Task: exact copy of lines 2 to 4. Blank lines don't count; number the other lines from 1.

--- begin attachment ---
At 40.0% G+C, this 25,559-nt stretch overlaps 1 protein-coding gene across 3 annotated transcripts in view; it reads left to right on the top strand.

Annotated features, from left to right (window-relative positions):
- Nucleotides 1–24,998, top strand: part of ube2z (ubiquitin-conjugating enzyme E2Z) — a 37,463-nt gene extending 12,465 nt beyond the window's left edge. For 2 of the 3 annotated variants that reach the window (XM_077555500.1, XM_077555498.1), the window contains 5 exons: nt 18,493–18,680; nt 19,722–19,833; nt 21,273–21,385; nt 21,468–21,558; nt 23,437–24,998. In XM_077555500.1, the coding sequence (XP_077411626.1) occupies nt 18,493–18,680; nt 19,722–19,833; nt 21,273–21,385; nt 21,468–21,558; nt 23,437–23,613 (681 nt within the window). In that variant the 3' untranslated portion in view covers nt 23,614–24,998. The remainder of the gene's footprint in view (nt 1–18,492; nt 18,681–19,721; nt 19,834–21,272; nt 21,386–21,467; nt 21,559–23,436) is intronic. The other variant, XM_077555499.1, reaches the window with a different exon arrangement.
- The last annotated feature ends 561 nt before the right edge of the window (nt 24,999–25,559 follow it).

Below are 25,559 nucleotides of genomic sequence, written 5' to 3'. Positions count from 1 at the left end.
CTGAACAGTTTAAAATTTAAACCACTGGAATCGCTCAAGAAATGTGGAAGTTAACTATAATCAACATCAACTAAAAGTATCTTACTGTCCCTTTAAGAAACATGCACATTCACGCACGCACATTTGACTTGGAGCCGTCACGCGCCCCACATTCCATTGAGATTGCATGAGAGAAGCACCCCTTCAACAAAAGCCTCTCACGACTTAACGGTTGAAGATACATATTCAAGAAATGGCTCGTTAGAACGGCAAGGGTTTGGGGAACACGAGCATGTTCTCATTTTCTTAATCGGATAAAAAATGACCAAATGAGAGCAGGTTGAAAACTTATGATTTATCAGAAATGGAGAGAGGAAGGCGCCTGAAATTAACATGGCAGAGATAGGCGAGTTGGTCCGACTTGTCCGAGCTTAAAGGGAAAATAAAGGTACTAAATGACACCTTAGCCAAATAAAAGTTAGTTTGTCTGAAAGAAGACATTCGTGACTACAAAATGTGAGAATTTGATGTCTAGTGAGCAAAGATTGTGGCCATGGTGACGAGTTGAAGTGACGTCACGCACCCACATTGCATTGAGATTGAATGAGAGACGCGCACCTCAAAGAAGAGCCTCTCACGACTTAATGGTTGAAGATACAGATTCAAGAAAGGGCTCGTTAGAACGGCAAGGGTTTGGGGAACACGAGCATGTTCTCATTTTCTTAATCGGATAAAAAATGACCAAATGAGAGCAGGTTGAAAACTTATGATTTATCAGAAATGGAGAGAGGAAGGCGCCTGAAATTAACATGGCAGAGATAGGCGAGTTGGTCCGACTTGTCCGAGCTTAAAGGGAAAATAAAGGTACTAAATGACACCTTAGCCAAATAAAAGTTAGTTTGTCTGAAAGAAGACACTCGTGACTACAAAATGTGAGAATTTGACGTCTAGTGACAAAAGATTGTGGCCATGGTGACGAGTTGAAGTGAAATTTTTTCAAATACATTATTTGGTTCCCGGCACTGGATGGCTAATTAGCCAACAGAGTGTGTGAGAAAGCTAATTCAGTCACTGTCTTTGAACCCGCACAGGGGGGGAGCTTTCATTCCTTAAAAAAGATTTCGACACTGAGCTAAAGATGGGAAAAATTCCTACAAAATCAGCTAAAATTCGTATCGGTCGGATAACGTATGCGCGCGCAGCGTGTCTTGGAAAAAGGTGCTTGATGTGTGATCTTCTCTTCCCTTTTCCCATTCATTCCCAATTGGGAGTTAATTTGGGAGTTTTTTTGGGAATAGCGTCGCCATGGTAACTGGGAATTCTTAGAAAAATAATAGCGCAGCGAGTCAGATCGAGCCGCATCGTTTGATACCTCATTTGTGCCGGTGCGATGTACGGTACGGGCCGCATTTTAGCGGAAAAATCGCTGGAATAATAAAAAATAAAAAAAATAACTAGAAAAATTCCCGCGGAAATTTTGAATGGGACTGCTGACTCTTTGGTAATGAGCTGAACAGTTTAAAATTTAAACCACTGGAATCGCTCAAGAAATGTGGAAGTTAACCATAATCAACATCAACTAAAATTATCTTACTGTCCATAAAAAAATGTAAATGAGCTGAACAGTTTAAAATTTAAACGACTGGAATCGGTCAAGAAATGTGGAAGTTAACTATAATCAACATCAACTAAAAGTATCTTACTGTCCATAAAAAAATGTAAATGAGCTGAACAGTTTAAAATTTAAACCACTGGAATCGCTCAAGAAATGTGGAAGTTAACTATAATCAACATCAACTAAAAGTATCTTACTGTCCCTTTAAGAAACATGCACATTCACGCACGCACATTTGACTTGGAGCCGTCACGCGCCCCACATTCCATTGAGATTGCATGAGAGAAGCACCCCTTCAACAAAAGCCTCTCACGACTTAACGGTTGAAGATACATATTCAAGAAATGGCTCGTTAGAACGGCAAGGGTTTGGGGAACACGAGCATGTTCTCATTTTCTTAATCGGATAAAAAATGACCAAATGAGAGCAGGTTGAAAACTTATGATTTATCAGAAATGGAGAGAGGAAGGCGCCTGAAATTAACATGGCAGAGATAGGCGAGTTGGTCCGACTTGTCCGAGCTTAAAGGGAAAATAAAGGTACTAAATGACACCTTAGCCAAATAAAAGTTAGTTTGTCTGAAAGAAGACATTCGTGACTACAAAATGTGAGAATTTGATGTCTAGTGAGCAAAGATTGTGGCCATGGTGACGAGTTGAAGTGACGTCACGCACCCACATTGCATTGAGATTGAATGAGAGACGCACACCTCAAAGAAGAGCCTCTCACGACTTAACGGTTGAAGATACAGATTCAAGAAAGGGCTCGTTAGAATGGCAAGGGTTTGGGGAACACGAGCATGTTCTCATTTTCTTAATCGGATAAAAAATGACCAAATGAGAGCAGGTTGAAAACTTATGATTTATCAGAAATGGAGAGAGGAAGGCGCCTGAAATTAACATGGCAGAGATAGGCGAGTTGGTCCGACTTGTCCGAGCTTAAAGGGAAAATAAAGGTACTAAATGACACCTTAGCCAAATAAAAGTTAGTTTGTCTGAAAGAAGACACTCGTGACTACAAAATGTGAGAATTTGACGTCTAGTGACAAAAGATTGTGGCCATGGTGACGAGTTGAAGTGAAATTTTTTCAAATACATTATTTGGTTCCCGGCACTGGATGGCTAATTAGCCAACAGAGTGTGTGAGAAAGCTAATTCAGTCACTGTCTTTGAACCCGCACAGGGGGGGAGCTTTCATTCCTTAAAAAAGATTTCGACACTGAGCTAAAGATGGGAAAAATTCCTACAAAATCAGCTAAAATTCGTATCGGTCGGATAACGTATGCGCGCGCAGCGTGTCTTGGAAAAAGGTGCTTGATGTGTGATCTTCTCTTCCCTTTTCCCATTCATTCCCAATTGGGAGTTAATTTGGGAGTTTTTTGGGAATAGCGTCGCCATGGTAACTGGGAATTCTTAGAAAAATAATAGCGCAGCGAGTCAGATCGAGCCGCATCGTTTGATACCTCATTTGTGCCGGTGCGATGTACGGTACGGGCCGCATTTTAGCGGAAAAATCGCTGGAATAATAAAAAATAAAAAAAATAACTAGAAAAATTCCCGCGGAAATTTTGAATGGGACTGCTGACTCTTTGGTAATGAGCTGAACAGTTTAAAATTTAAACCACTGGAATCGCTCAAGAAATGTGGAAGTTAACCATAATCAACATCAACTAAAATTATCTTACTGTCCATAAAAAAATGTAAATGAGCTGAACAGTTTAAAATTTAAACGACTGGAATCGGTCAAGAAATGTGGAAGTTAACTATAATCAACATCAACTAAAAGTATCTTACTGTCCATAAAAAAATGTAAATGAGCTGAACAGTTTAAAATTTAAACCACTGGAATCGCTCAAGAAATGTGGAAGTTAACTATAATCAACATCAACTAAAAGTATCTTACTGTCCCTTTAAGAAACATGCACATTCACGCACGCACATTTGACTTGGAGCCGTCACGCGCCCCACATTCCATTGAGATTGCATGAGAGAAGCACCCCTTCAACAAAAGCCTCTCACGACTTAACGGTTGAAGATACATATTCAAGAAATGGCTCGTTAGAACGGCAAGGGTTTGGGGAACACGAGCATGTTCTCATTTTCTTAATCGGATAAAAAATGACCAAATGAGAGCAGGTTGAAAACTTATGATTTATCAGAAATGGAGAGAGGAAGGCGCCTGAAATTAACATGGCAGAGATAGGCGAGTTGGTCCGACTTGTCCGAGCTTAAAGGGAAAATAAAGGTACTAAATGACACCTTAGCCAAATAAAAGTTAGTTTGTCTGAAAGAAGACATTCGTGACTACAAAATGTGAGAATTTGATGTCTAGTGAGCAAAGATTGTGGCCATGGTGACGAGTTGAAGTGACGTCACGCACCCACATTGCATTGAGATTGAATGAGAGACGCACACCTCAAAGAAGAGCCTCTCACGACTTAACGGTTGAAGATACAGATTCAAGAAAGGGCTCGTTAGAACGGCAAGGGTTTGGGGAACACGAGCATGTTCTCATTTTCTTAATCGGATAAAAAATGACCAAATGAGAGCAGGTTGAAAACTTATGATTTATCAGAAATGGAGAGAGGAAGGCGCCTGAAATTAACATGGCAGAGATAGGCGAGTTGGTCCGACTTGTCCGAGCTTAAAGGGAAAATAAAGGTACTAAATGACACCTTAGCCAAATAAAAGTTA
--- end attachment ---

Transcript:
Annotated features, from left to right (window-relative positions):
- Nucleotides 1–24,998, top strand: part of ube2z (ubiquitin-conjugating enzyme E2Z) — a 37,463-nt gene extending 12,465 nt beyond the window's left edge. For 2 of the 3 annotated variants that reach the window (XM_077555500.1, XM_077555498.1), the window contains 5 exons: nt 18,493–18,680; nt 19,722–19,833; nt 21,273–21,385; nt 21,468–21,558; nt 23,437–24,998. In XM_077555500.1, the coding sequence (XP_077411626.1) occupies nt 18,493–18,680; nt 19,722–19,833; nt 21,273–21,385; nt 21,468–21,558; nt 23,437–23,613 (681 nt within the window). In that variant the 3' untranslated portion in view covers nt 23,614–24,998. The remainder of the gene's footprint in view (nt 1–18,492; nt 18,681–19,721; nt 19,834–21,272; nt 21,386–21,467; nt 21,559–23,436) is intronic. The other variant, XM_077555499.1, reaches the window with a different exon arrangement.
- The last annotated feature ends 561 nt before the right edge of the window (nt 24,999–25,559 follow it).